Unlike most men of his generation, my father was an accomplished cook. He was particularly proud of his rice pudding, which contained many ingredients, and demanded extensive and careful preparation. On one occasion, long celebrated in family lore, he removed a perfect rice pudding from the oven only to discover that he had omitted a key ingredient.
Reading the 80-page application that Colorado Springs filed requesting state funds under the provisions of the Colorado Regional Tourism Act may leave a few longtime downtown boosters feeling like our family when we dove in to the rice-less rice pudding. A baseball stadium, an Olympic Hall of Fame, a 1,500 space parking structure, a $14 million pedestrian bridge – all great projects, but isn’t there something missing?
Look at Denver, Columbus, Omaha, Albuquerque or any of our peer cities. Re-imagined and revived downtowns may have baseball stadiums, art museums, science museums, arts districts, history museums, new residential blocks or any combination of the above, but there’s one thing they all have.
Virtually every city of our size has a downtown convention center, usually coupled with a convention center hotel. That’s the rice in the rice pudding, the crucial ingredient in a revived downtown.
The synergy is obvious: Olympic Museum, downtown stadium, dozens of restaurants, iconic bridge, etc., etc. Suddenly, downtown would be an extraordinarily attractive venue for event planners. How many conventions might book our shiny new center annually? Twenty? Thirty? Fifty? And how much would attendees spend? And wouldn’t a convention center trigger the building of another downtown hotel? And wouldn’t that create jobs galore, and a bright new future for our city?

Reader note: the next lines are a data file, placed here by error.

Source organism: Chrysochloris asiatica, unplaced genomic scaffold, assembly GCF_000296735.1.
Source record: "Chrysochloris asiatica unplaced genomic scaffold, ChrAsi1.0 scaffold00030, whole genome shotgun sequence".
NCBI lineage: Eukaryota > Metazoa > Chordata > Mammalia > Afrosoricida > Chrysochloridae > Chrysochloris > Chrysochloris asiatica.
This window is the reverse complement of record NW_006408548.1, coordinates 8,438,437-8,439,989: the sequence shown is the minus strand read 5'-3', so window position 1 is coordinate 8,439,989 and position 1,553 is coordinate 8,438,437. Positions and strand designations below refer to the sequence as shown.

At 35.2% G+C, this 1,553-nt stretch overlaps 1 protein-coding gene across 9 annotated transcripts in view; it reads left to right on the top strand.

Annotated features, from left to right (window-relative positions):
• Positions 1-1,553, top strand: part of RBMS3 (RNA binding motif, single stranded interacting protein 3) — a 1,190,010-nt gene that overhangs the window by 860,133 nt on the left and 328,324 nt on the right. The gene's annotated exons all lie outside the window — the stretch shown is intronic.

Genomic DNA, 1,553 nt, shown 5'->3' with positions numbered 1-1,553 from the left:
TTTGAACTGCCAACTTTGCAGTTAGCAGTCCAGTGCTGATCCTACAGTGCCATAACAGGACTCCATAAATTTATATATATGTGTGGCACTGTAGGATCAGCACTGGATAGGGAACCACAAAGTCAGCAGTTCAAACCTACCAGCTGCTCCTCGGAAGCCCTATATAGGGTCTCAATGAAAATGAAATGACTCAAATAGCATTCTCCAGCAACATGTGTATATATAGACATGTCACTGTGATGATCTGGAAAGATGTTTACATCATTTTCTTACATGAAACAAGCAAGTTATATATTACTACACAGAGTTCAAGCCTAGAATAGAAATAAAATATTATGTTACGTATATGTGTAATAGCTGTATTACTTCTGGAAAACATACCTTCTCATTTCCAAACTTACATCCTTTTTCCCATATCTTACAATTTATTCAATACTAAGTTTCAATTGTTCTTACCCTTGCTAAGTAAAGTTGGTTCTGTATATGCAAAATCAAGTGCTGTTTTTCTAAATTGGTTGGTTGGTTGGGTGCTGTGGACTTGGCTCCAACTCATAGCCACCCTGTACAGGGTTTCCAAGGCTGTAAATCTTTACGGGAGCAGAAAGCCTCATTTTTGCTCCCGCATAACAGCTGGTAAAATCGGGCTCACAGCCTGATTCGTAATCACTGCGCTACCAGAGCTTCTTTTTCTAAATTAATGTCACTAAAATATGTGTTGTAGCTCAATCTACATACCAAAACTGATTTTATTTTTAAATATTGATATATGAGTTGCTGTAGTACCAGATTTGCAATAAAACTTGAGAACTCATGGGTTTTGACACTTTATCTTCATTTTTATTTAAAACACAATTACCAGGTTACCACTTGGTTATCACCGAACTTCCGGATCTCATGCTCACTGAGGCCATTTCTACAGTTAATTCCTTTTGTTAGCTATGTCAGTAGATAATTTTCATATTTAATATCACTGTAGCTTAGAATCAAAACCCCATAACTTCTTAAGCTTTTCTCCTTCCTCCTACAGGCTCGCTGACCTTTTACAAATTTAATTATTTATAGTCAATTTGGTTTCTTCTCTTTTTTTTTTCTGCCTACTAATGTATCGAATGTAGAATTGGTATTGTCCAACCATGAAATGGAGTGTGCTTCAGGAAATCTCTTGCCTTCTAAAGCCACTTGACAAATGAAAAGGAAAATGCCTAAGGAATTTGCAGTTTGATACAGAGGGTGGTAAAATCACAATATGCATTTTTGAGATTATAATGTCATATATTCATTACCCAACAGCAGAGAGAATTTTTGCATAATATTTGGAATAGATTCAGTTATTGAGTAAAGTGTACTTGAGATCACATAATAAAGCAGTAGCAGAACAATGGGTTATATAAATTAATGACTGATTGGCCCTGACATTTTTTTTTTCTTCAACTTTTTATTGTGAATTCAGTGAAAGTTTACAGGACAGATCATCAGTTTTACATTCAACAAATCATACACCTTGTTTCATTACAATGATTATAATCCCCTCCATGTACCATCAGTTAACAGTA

For years, backers of a downtown convention center argued for public financing of such a facility. The voters turned them down repeatedly, and finally approved an initiative forbidding the city from even planning a convention center, much less asking the voters to fund it.
That initiative, largely driven by Broadmoor Hotel CEO Steve Bartolin, may have put the final nail into the convention center coffin. Had voters realized that state funding through the RTA could have defrayed the cost of a convention center, they might have decided differently. Of course, the RTA didn’t exist then, and who can predict the future?
The city is the nominal sponsor of the RTA application, but the shot callers don’t work for City Hall. The overall project has no chance of state approval without the participation of the Anschutz Family Foundation and El Pomar – and neither would be involved if the application included a convention center. Why would Phil Anschutz want to advance a process that would lead to the creation of a convention facility that would compete with his own hotel? That would be foolish – and a man with a net worth of $7.8 billion is as far from being a fool as anyone can be.
Here’s a prediction of things to come: there will never be a downtown convention center. With luck, we’ll have the Olympic Museum and the stadium, and they may well ignite a modest downtown renaissance. The Broadmoor will benefit, Mr. Anschutz will be pleased at the city’s rebirth, downtown property owners will make a few bucks, and Mayor Bach will have put together the biggest real estate deal of his career.
It’s all good – and if some of us feel a little like the big blue bear peering wistfully into the atrium of the Denver Convention Center, too bad. To paraphrase Jimmy Buffett:
“Some people claim
Bartolin’s to blame
But I know
It’s our own damn fault”